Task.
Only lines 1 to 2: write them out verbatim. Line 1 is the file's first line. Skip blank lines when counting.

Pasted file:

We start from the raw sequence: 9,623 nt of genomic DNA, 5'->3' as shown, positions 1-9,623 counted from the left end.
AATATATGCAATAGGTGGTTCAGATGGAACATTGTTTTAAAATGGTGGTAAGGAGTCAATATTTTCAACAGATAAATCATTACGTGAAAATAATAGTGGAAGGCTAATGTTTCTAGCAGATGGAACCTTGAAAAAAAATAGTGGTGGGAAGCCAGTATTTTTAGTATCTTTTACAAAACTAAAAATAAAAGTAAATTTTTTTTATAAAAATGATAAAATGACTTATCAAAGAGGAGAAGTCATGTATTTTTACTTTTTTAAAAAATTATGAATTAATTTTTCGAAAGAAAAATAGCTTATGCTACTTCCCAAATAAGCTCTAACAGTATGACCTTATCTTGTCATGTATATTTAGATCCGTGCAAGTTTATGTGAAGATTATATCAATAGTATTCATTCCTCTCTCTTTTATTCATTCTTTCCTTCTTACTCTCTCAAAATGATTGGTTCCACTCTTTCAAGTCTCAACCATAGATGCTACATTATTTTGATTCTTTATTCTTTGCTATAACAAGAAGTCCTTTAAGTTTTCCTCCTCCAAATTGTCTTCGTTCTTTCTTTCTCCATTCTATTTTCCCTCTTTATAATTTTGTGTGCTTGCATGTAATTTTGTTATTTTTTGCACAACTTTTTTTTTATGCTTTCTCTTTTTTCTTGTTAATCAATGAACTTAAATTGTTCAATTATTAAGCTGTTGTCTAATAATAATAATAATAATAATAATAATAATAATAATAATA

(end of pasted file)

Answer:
We start from the raw sequence: 9,623 nt of genomic DNA, 5'->3' as shown, positions 1-9,623 counted from the left end.
AATATATGCAATAGGTGGTTCAGATGGAACATTGTTTTAAAATGGTGGTAAGGAGTCAATATTTTCAACAGATAAATCATTACGTGAAAATAATAGTGGAAGGCTAATGTTTCTAGCAGATGGAACCTTGAAAAAAAATAGTGGTGGGAAGCCAGTATTTTTAGTATCTTTTACAAAACTAAAAATAAAAGTAAATTTTTTTTATAAAAATGATAAAATGACTTATCAAAGAGGAGAAGTCATGTATTTTTACTTTTTTAAAAAATTATGAATTAATTTTTCGAAAGAAAAATAGCTTATGCTACTTCCCAAATAAGCTCTAACAGTATGACCTTATCTTGTCATGTATATTTAGATCCGTGCAAGTTTATGTGAAGATTATATCAATAGTATTCATTCCTCTCTCTTTTATTCATTCTTTCCTTCTTACTCTCTCAAAATGATTGGTTCCACTCTTTCAAGTCTCAACCATAGATGCTACATTATTTTGATTCTTTATTCTTTGCTATAACAAGAAGTCCTTTAAGTTTTCCTCCTCCAAATTGTCTTCGTTCTTTCTTTCTCCATTCTATTTTCCCTCTTTATAATTTTGTGTGCTTGCATGTAATTTTGTTATTTTTTGCACAACTTTTTTTTTATGCTTTCTCTTTTTTCTTGTTAATCAATGAACTTAAATTGTTCAATTATTAAGCTGTTGTCTAATAATAATAATAATAATAATAATAATAATAATAATAATA